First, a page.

NEW YORK (CNNfn) - Treasury bonds fell Friday, ending one of the bond marketís worst years on record, when inflation-wary investors fled the relative safety of fixed-income securities for the higher returns of stocks.|
Three Federal Reserve interest rate hikes since June -- and the anticipation of more next year -- also weighed on bonds, whose yields track the central bankís lending rate.
The benchmark 30-year Treasury bond fell nearly a point, or 26/32, in a shortened, New Yearís Eve trading session Friday. Its yield, which moves in the opposite direction from its price, rose to 6.48 percent - matching the highest level in more than two years -- from 6.41 percent Thursday.
The Lehman Brothers Aggregate bond index, a broad measure of bond performance, returned negative 0.58 percent in 1999, according to preliminary data, the second-worst year in its 24-year history.
"Itís been a tough year,Ēí said Bruce Alston, who manages $1.5 billion in bonds for Value Line Asset Management.
Over the last 12 months, Treasurys lost value at levels not seen since 1994. Pimco, one of the nationís biggest bond fund managers, endured plenty of portfolio losses. Its Long Term U.S Government Fund, for example, is off 8.5 percent year-to-date as of Thursdayís close.
Some of the nationís biggest bond holders -- insurers and pension funds -- suffered along with individual investors.
And the much-anticipated Y2K effect, when investors worried about year-end financial market disruptions were supposed to park money in bonds, never happened.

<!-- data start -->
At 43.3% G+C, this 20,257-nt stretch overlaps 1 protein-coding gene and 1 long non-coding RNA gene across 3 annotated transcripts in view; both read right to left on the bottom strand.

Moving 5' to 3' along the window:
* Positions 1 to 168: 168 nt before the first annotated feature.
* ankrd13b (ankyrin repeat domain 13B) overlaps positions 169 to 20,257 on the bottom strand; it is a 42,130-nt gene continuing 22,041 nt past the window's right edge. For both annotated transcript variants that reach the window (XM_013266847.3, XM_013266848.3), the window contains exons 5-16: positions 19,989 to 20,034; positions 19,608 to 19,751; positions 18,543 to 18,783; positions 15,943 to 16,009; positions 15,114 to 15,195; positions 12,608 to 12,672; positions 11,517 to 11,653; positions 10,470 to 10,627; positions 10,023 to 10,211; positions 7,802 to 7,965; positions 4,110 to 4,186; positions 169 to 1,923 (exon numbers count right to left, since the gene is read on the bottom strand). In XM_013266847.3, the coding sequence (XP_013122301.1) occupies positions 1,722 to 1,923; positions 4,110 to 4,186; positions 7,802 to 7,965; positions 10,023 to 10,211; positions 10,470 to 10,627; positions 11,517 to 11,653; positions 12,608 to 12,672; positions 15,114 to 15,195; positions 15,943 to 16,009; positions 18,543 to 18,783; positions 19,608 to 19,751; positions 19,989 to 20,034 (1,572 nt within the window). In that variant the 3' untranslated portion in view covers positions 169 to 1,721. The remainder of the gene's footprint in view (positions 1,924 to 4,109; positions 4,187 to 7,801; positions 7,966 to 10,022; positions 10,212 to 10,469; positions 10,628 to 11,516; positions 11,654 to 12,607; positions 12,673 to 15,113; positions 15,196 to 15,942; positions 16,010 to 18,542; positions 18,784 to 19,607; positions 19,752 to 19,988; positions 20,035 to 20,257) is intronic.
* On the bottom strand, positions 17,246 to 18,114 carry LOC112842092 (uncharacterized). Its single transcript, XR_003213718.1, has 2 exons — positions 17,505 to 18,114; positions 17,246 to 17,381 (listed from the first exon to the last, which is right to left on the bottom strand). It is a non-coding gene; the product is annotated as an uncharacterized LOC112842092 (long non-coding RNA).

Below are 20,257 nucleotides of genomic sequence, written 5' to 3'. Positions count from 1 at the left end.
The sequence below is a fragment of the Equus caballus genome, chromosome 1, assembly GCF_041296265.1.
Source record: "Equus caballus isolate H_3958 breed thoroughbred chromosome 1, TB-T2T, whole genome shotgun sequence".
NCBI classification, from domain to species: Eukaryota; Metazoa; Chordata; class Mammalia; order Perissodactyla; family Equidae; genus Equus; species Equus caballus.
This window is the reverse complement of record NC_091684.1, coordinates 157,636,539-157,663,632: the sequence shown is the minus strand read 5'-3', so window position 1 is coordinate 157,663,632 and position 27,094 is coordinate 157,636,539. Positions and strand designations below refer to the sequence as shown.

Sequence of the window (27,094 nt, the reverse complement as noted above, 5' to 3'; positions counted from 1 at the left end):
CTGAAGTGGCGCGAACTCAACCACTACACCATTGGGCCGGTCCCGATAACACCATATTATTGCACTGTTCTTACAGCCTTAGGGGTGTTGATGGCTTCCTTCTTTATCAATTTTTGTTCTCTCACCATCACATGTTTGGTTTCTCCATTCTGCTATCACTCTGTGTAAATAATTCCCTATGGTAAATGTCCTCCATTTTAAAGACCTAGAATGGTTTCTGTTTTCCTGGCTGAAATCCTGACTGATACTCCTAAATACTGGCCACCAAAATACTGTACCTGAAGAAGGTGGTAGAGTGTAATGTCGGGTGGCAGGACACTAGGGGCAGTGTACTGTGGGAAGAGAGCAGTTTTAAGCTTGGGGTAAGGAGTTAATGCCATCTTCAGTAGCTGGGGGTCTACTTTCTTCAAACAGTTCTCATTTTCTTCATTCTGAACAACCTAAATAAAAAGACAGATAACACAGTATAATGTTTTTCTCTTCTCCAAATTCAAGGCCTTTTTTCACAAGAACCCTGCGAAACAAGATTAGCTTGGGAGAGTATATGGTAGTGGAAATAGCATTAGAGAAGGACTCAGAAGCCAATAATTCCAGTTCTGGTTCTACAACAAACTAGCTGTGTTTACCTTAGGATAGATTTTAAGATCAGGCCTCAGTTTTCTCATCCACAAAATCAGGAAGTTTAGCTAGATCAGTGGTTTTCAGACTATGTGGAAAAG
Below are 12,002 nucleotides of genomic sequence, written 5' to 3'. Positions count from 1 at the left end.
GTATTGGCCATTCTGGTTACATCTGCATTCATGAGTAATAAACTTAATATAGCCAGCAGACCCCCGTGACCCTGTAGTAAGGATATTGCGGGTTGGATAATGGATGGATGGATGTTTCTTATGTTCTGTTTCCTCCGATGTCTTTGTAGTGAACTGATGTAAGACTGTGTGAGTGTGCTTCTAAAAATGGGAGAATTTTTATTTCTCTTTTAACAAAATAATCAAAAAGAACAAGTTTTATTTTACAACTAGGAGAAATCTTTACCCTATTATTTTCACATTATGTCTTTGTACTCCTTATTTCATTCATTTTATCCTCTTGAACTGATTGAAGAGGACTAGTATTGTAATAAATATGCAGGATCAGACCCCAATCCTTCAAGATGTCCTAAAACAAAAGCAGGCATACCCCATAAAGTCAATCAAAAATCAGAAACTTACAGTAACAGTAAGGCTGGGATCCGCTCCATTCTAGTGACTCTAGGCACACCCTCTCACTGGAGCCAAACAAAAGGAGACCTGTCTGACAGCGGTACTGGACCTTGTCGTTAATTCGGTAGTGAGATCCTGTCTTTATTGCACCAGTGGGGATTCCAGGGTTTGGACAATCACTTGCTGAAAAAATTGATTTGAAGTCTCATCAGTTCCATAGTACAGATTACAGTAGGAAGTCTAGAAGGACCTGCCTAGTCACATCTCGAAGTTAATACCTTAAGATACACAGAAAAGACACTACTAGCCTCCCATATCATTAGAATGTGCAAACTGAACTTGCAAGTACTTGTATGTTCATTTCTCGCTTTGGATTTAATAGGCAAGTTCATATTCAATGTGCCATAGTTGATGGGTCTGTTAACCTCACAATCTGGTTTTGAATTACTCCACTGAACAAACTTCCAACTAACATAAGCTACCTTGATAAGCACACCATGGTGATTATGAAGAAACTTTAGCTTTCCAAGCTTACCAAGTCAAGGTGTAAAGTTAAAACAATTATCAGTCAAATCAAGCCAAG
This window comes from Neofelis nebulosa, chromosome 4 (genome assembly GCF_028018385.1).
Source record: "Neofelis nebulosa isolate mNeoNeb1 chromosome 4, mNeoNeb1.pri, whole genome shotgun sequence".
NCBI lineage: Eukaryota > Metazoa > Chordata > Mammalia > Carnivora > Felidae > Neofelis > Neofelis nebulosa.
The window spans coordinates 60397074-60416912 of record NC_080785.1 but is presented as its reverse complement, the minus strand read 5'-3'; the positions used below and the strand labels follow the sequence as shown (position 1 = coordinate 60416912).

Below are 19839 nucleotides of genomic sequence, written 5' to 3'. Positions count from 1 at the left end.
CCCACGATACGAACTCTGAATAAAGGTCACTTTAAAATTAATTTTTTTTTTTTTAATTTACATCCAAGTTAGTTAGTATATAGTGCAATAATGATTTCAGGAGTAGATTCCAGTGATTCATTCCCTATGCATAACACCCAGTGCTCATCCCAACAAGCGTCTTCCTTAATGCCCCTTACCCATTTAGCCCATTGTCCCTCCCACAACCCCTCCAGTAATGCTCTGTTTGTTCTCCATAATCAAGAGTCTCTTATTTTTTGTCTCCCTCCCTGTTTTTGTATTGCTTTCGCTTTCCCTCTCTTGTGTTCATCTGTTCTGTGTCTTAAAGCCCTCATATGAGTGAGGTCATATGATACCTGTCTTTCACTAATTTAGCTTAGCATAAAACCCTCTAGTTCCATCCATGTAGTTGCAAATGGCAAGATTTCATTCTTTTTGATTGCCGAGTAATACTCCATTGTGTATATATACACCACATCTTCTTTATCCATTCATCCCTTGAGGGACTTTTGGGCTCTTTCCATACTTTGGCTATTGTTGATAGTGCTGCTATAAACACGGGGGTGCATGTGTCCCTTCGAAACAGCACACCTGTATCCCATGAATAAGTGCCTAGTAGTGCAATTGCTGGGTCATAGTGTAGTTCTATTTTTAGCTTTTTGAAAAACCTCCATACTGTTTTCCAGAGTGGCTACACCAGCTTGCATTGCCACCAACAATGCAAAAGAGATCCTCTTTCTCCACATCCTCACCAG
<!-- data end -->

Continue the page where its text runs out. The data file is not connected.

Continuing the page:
But the losses come with a caveat. Late last year, economic crises in Asia and Russia drew overseas investors to the relative safety of bonds, sending the yield on the 30-year bond to an all-time low of 4.70 percent. As those economies this year began recovering, yields had only one direction to go: Up.
"Itís the unwinding of the flight-to-quality trade,Ē Value Lineís Alston said.
As United States and world economies strengthened in 1999, bond investors demanded higher yields to compensate for an expected rise in inflation, which erodes a bondís principal and coupon payments. While actual inflation remained tame this year, the expectation of rising prices was widespread.
Further, the Federal Reserve hiked interest rates three times this year in an effort to cool the buoyant economy. Still, the credit tightening has had little apparent effect. Unemployment is near a 30-year low, consumer spending is buoyant and stock markets continue to soar.
Stocks, which often move inversely to bond prices, weighed particularly hard on bonds this year, as investors chased the higher return on equities.
"Money was pulled away from the bond market to go toward the equity market, where the allure was quite attractive,Ē said Tony Crescenzi, bond strategist at Miller, Tabak & Co.
Analysts agree that yields will head higher before they go lower, boding poorly for bond prices early next year.† How many rate hikes? When will they happen? Most analysts foresee a quarter point hike in February. That would push the benchmark Federal funds rate to 5.75 percent. Some see another quarter-point hike in March. Others forecast a total of three rate hikes throughout the year.
But a consensus is emerging that the nationís central bank will get its rate hikes out of the way before the 2000 presidential election in November.
As such, many forecast bond yields leveling of by the second or third quarter of 2000.
Value Lineís Alston forecasts at top yield on the 30-year bond between 6.75 and 7 percent.
"Seven percent on the long-bond is very attractive,Ē said Alston, who sees yields at that level drawing money from stocks.
For the beaten up bond market, that kind of asset shift couldnít happen soon enough